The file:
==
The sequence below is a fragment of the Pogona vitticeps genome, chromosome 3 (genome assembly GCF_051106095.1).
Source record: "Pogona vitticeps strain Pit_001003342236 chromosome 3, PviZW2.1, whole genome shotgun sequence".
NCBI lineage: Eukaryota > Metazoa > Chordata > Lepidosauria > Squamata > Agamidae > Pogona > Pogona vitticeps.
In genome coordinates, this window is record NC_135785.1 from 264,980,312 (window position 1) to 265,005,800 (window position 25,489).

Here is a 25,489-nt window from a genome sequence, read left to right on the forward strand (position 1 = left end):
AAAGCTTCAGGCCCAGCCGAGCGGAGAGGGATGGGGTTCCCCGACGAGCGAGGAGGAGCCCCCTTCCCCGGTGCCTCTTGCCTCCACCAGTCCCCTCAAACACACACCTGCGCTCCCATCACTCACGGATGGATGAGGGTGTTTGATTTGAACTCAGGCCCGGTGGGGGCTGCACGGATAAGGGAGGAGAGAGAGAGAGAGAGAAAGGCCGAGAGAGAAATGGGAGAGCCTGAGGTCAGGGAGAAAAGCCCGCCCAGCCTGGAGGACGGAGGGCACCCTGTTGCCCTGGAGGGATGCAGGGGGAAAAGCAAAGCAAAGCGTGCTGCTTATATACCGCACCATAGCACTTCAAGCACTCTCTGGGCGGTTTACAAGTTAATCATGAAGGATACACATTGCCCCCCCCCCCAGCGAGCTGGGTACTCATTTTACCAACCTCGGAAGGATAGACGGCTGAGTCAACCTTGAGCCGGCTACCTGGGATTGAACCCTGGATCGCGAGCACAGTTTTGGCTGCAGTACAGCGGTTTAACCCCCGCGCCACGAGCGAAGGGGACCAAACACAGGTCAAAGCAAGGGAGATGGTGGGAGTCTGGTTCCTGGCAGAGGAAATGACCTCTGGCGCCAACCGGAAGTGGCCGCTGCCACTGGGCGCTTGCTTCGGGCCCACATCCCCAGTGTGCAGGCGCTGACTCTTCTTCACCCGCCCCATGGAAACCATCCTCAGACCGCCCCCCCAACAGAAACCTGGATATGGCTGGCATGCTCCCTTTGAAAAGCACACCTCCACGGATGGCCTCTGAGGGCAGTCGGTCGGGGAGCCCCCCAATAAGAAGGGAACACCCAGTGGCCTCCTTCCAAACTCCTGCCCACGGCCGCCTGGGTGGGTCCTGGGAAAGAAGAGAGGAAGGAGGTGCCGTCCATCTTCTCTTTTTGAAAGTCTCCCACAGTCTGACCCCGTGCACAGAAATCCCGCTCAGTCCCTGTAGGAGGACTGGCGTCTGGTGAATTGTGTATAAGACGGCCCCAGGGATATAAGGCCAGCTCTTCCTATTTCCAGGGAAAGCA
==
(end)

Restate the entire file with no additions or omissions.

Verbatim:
The sequence below is a fragment of the Pogona vitticeps genome, chromosome 3 (genome assembly GCF_051106095.1).
Source record: "Pogona vitticeps strain Pit_001003342236 chromosome 3, PviZW2.1, whole genome shotgun sequence".
NCBI lineage: Eukaryota > Metazoa > Chordata > Lepidosauria > Squamata > Agamidae > Pogona > Pogona vitticeps.
In genome coordinates, this window is record NC_135785.1 from 264,980,312 (window position 1) to 265,005,800 (window position 25,489).

Here is a 25,489-nt window from a genome sequence, read left to right on the forward strand (position 1 = left end):
AAAGCTTCAGGCCCAGCCGAGCGGAGAGGGATGGGGTTCCCCGACGAGCGAGGAGGAGCCCCCTTCCCCGGTGCCTCTTGCCTCCACCAGTCCCCTCAAACACACACCTGCGCTCCCATCACTCACGGATGGATGAGGGTGTTTGATTTGAACTCAGGCCCGGTGGGGGCTGCACGGATAAGGGAGGAGAGAGAGAGAGAGAGAAAGGCCGAGAGAGAAATGGGAGAGCCTGAGGTCAGGGAGAAAAGCCCGCCCAGCCTGGAGGACGGAGGGCACCCTGTTGCCCTGGAGGGATGCAGGGGGAAAAGCAAAGCAAAGCGTGCTGCTTATATACCGCACCATAGCACTTCAAGCACTCTCTGGGCGGTTTACAAGTTAATCATGAAGGATACACATTGCCCCCCCCCCCAGCGAGCTGGGTACTCATTTTACCAACCTCGGAAGGATAGACGGCTGAGTCAACCTTGAGCCGGCTACCTGGGATTGAACCCTGGATCGCGAGCACAGTTTTGGCTGCAGTACAGCGGTTTAACCCCCGCGCCACGAGCGAAGGGGACCAAACACAGGTCAAAGCAAGGGAGATGGTGGGAGTCTGGTTCCTGGCAGAGGAAATGACCTCTGGCGCCAACCGGAAGTGGCCGCTGCCACTGGGCGCTTGCTTCGGGCCCACATCCCCAGTGTGCAGGCGCTGACTCTTCTTCACCCGCCCCATGGAAACCATCCTCAGACCGCCCCCCCAACAGAAACCTGGATATGGCTGGCATGCTCCCTTTGAAAAGCACACCTCCACGGATGGCCTCTGAGGGCAGTCGGTCGGGGAGCCCCCCAATAAGAAGGGAACACCCAGTGGCCTCCTTCCAAACTCCTGCCCACGGCCGCCTGGGTGGGTCCTGGGAAAGAAGAGAGGAAGGAGGTGCCGTCCATCTTCTCTTTTTGAAAGTCTCCCACAGTCTGACCCCGTGCACAGAAATCCCGCTCAGTCCCTGTAGGAGGACTGGCGTCTGGTGAATTGTGTATAAGACGGCCCCAGGGATATAAGGCCAGCTCTTCCTATTTCCAGGGAAAGCA